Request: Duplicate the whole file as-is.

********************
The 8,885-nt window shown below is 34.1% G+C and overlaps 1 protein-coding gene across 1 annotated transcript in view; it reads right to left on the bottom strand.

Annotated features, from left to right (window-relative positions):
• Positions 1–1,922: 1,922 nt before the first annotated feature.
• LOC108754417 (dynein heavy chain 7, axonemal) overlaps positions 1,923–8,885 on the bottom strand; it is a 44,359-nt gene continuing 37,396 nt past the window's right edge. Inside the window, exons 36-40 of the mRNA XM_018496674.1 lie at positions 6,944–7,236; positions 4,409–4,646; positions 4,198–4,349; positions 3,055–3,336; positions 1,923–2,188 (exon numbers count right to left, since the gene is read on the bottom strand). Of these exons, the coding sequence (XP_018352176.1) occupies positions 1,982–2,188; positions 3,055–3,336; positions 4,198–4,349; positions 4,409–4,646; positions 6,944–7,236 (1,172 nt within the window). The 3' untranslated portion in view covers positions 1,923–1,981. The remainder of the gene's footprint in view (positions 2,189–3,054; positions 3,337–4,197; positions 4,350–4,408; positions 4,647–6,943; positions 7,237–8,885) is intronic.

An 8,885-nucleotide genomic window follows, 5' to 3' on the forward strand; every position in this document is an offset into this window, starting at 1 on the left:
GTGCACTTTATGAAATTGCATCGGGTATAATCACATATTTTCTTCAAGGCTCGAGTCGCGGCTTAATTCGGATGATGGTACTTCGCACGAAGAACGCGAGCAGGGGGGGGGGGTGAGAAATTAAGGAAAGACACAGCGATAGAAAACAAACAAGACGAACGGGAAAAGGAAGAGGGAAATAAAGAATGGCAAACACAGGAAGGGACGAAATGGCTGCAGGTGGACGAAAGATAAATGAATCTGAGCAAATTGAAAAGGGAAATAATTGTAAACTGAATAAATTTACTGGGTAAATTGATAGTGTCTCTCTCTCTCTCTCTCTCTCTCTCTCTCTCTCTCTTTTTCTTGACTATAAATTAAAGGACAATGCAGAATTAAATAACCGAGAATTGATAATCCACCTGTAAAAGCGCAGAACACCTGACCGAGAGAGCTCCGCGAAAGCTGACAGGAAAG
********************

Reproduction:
The 8,885-nt window shown below is 34.1% G+C and overlaps 1 protein-coding gene across 1 annotated transcript in view; it reads right to left on the bottom strand.

Annotated features, from left to right (window-relative positions):
• Positions 1–1,922: 1,922 nt before the first annotated feature.
• LOC108754417 (dynein heavy chain 7, axonemal) overlaps positions 1,923–8,885 on the bottom strand; it is a 44,359-nt gene continuing 37,396 nt past the window's right edge. Inside the window, exons 36-40 of the mRNA XM_018496674.1 lie at positions 6,944–7,236; positions 4,409–4,646; positions 4,198–4,349; positions 3,055–3,336; positions 1,923–2,188 (exon numbers count right to left, since the gene is read on the bottom strand). Of these exons, the coding sequence (XP_018352176.1) occupies positions 1,982–2,188; positions 3,055–3,336; positions 4,198–4,349; positions 4,409–4,646; positions 6,944–7,236 (1,172 nt within the window). The 3' untranslated portion in view covers positions 1,923–1,981. The remainder of the gene's footprint in view (positions 2,189–3,054; positions 3,337–4,197; positions 4,350–4,408; positions 4,647–6,943; positions 7,237–8,885) is intronic.

An 8,885-nucleotide genomic window follows, 5' to 3' on the forward strand; every position in this document is an offset into this window, starting at 1 on the left:
GTGCACTTTATGAAATTGCATCGGGTATAATCACATATTTTCTTCAAGGCTCGAGTCGCGGCTTAATTCGGATGATGGTACTTCGCACGAAGAACGCGAGCAGGGGGGGGGGGTGAGAAATTAAGGAAAGACACAGCGATAGAAAACAAACAAGACGAACGGGAAAAGGAAGAGGGAAATAAAGAATGGCAAACACAGGAAGGGACGAAATGGCTGCAGGTGGACGAAAGATAAATGAATCTGAGCAAATTGAAAAGGGAAATAATTGTAAACTGAATAAATTTACTGGGTAAATTGATAGTGTCTCTCTCTCTCTCTCTCTCTCTCTCTCTCTCTCTCTTTTTCTTGACTATAAATTAAAGGACAATGCAGAATTAAATAACCGAGAATTGATAATCCACCTGTAAAAGCGCAGAACACCTGACCGAGAGAGCTCCGCGAAAGCTGACAGGAAAG